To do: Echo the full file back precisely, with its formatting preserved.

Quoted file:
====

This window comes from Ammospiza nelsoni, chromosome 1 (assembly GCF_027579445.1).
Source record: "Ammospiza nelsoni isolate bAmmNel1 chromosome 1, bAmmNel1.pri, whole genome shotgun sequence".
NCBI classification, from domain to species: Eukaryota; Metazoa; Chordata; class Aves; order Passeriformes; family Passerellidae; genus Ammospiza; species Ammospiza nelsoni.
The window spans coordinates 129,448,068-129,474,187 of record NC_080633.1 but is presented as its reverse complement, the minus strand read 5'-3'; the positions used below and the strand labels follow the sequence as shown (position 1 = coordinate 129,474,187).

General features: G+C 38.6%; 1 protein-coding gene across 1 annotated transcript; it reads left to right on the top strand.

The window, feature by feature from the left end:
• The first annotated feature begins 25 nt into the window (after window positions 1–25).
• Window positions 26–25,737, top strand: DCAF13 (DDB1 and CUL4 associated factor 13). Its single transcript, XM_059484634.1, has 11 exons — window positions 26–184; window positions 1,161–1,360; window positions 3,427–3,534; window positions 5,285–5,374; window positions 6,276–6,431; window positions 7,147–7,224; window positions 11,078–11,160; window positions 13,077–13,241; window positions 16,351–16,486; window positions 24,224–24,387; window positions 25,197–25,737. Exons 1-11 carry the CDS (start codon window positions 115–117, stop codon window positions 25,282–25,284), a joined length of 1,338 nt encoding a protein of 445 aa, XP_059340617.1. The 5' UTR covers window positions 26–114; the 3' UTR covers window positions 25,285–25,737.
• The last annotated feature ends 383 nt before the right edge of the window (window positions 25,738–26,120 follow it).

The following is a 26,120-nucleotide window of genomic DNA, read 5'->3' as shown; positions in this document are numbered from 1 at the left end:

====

This window comes from Ammospiza nelsoni, chromosome 1 (assembly GCF_027579445.1).
Source record: "Ammospiza nelsoni isolate bAmmNel1 chromosome 1, bAmmNel1.pri, whole genome shotgun sequence".
NCBI classification, from domain to species: Eukaryota; Metazoa; Chordata; class Aves; order Passeriformes; family Passerellidae; genus Ammospiza; species Ammospiza nelsoni.
The window spans coordinates 129,448,068-129,474,187 of record NC_080633.1 but is presented as its reverse complement, the minus strand read 5'-3'; the positions used below and the strand labels follow the sequence as shown (position 1 = coordinate 129,474,187).

General features: G+C 38.6%; 1 protein-coding gene across 1 annotated transcript; it reads left to right on the top strand.

The window, feature by feature from the left end:
• The first annotated feature begins 25 nt into the window (after window positions 1–25).
• Window positions 26–25,737, top strand: DCAF13 (DDB1 and CUL4 associated factor 13). Its single transcript, XM_059484634.1, has 11 exons — window positions 26–184; window positions 1,161–1,360; window positions 3,427–3,534; window positions 5,285–5,374; window positions 6,276–6,431; window positions 7,147–7,224; window positions 11,078–11,160; window positions 13,077–13,241; window positions 16,351–16,486; window positions 24,224–24,387; window positions 25,197–25,737. Exons 1-11 carry the CDS (start codon window positions 115–117, stop codon window positions 25,282–25,284), a joined length of 1,338 nt encoding a protein of 445 aa, XP_059340617.1. The 5' UTR covers window positions 26–114; the 3' UTR covers window positions 25,285–25,737.
• The last annotated feature ends 383 nt before the right edge of the window (window positions 25,738–26,120 follow it).

The following is a 26,120-nucleotide window of genomic DNA, read 5'->3' as shown; positions in this document are numbered from 1 at the left end: